Lincoln Laboratory commemorates the SCR-584, a historical pioneer in radar development
In 2019, MIT Lincoln Laboratory found that a rare SCR-584 radar was residing at the Monticello, Maine, home of a World War II artifact collector. Though not built at Lincoln Laboratory, the SCR-584 is an important part of our history. Development of this radar at the MIT Radiation Laboratory in the 1940s laid the groundwork for Lincoln Laboratory's establishment in 1951. Refitted SCR-584 equipment was employed in early tests of the air defense system that the newly founded Laboratory was chartered to develop for the U.S. Air Force.
In January 2020, the rusted but intact SCR-584 arrived at the Laboratory, where it was cleaned up for installation in an exhibit honoring the vital role radar — and the scientists who expanded radar’s capabilities — played in the Allied victory.
Beginnings: The Radiation Laboratory and the SCR-584
In 1940, as war with Germany spread over Europe, British scientists, spurred by the bombing of London, were advancing microwave technology as a tool to detect incoming aircraft. Microwave systems, or radar (an acronym for radio detection and ranging), did have detection capability, but the available radar systems lacked the power to achieve the range and accuracy for feasible detection of aircraft. In September 1940, a contingent of British scientists met with the Microwave Committee of the U.S. National Defense Research Committee, which was also interested in the defense applications of radar. The British scientists brought their highly classified invention key to developing the desired powerful radar systems: the 10-centimeter cavity magnetron.
The magnetron changed the landscape of microwave technology. The magnetron could generate higher power and pulses of radio waves with shorter wavelengths than had previously been possible. With this technology, engineers could design and build more compact, sensitive, and precise radars than ever before.
MIT President Karl Compton, who headed the Microwave Committee, agreed to set up a laboratory at MIT to conduct R&D to improve the use of microwave technology in detecting and tracking aircraft and ships. From its opening in December 1940 to its closing in 1945, the Radiation Laboratory, familiarly known as the Rad Lab, made notable, vital contributions to the development of microwave radar technology in support of the war effort. Among the radar systems developed at the Rad Lab were gun-laying radars, like the SCR-584, that directed anti-aircraft fire at German bombers. The SCR-584 was a marvel of its time, able to detect an aircraft out to a distance of 40 miles and achieve a range accuracy of 75 feet. The radar sent the aircraft’s range and angular data to an associated computer that guided gunfire to the incoming target. About 1,700 SCR-584 "workhorses" were produced to provide defense against air attacks. The SCR-584 also thwarted ground-launched V-1 rockets, virtually ending the air raids on London.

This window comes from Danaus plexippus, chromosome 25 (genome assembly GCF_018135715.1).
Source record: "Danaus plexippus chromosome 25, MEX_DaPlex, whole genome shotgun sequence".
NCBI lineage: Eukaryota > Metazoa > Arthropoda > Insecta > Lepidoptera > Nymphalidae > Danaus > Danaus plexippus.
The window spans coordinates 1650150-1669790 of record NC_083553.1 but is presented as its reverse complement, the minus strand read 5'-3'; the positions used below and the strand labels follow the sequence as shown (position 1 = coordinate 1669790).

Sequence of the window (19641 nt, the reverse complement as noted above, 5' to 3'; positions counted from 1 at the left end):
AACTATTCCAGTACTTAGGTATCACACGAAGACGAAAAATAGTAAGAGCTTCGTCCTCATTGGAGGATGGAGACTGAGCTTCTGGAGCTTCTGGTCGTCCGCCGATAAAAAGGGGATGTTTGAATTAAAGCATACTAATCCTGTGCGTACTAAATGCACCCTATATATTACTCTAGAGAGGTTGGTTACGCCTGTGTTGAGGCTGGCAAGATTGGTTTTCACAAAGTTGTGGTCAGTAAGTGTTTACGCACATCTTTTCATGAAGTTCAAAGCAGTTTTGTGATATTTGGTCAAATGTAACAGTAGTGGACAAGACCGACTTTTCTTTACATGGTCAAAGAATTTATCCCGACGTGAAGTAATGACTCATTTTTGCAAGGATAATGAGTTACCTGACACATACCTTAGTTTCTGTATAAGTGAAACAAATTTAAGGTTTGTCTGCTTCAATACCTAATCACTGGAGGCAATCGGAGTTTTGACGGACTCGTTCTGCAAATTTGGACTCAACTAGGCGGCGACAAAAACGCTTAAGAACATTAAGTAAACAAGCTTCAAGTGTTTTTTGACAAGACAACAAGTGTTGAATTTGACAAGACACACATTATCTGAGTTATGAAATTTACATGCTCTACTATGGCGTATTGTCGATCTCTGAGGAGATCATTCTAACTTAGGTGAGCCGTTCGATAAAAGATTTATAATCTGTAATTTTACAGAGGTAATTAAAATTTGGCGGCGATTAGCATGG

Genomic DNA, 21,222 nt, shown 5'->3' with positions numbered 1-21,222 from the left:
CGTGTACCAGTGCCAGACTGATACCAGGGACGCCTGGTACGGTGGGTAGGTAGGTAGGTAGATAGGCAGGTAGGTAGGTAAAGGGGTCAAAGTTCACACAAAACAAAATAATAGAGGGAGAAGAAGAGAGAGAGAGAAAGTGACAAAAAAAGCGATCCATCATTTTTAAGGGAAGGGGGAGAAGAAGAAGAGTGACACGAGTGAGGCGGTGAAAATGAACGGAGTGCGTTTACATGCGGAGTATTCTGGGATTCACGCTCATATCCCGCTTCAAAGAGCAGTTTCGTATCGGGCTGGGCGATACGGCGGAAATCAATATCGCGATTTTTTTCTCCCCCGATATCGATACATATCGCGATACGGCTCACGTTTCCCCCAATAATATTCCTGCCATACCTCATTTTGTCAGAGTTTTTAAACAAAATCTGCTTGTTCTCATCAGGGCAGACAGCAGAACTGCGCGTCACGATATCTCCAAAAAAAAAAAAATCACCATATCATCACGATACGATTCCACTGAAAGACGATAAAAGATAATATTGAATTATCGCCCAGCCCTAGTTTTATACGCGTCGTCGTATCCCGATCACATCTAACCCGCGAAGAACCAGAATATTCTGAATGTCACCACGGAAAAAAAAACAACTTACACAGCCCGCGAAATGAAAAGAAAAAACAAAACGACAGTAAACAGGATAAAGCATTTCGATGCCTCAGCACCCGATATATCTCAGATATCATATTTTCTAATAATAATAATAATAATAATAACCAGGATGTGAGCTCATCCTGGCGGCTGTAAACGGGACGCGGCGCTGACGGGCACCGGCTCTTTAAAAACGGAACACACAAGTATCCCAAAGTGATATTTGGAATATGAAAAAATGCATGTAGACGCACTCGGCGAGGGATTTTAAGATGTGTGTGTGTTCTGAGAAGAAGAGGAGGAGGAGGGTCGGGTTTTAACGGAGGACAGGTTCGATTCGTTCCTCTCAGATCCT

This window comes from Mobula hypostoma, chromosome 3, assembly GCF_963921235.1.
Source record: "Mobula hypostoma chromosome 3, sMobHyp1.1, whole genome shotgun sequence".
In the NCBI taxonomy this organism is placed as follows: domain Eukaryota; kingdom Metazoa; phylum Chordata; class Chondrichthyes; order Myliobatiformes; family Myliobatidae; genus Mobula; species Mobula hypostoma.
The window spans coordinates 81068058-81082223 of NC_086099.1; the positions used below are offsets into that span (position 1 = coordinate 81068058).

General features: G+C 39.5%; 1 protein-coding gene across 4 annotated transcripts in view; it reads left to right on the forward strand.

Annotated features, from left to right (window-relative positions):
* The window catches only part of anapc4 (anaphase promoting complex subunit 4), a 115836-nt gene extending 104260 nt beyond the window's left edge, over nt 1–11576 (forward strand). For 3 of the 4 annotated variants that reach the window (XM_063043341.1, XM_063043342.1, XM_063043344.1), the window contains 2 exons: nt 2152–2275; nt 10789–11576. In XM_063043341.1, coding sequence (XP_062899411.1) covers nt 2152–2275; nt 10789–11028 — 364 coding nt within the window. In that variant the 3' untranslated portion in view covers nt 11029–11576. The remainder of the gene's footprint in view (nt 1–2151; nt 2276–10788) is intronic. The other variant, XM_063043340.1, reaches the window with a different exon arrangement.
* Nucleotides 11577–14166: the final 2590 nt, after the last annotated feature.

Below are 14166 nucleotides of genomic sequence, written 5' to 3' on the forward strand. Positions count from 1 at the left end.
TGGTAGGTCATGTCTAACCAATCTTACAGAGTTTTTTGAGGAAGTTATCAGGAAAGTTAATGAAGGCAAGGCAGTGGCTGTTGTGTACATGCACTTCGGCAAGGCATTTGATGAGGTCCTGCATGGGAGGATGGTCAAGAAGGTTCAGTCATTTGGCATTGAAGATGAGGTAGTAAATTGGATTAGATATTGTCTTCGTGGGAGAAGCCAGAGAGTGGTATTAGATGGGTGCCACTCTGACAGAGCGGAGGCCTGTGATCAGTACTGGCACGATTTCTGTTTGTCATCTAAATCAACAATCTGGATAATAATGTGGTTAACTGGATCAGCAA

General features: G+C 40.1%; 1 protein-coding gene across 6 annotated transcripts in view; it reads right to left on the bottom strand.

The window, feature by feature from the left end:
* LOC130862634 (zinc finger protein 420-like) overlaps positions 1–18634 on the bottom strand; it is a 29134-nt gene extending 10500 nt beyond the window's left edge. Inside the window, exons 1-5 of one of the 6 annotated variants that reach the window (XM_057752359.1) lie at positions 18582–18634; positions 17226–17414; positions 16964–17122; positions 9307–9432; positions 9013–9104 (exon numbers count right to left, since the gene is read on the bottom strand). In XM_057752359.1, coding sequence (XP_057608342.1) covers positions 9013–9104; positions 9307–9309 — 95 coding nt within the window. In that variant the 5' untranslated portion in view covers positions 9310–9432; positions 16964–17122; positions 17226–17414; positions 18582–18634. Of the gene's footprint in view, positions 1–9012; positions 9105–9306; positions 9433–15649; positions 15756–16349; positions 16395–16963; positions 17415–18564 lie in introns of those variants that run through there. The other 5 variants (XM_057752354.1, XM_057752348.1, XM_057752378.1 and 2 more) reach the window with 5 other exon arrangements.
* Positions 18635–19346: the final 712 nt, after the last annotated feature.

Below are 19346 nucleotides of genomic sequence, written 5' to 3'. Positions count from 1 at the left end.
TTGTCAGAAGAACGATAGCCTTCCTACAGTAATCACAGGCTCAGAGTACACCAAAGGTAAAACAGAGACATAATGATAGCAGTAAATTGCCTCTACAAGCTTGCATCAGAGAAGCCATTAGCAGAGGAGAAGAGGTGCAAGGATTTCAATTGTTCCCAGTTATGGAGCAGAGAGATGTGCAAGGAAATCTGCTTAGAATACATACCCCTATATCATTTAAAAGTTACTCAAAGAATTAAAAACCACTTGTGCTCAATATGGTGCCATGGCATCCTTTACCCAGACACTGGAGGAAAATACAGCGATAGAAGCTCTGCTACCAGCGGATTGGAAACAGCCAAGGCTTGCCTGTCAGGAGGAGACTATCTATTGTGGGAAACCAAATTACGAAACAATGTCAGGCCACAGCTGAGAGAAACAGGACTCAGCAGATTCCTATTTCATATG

Scientists at the Rad Lab developed more than 100 different radar systems, including harbor and coastal defense radars and ground-controlled radars that guided aircraft blind landings. The Rad Lab's air-to-surface vessel radars quashed the U-boat threat to Allied shipping. At the Rad Lab, staff coined the still-quoted assertion that the atomic bomb ended the war, but radar won it.
Establishment of Lincoln Laboratory
In 1949, U.S. President Harry Truman confirmed reports that the Soviets had detonated an atomic bomb. The defense establishment also knew that the Soviets were developing long-range aircraft that could reach the United States over an Arctic route. To address a potential Soviet nuclear air attack, the Department of Defense assigned the Air Force the task of improving the nation's air defense system.
George Valley, an associate professor of physics at MIT, was one of the U.S. scientists concerned about the nuclear threat. As a member of the Air Force Scientific Advisory Board, he became involved in evaluating the status of U.S. air defense. He learned the radars in current use were primarily World War II systems incapable of detecting long-range aircraft and reliant on high-frequency radio transmission that could be disrupted by a nuclear explosion.
Valley's assessment that the nation's air defenses were lacking was sent to General Hoyt Vandenberg, the Air Force chief of staff. Vandenberg acted, and in January 1950, the Air Defense Systems Engineering Committee (ADSEC), led by Valley, began investigating a new air defense system.
The ADSEC proposed an early-warning radar network linked to command stations that directed anti-aircraft measures. While new radars capable of longer-range detection would be needed, the two main difficulties to implementing such a network were the transmission of data from multiple radars to a data center and the subsequent real-time analysis of these data. The answer to the first difficulty was at the Air Force's Cambridge Research Laboratory, where John Harrington had developed the digital radar relay that converted analog radar signals into digital code transmissible over telephone lines. Valley found the solution for the second difficulty at MIT. He learned that MIT's Servomechanisms Laboratory, led by Jay Forrester, was developing a powerful new computer, nicknamed Whirlwind, capable of real-time computation.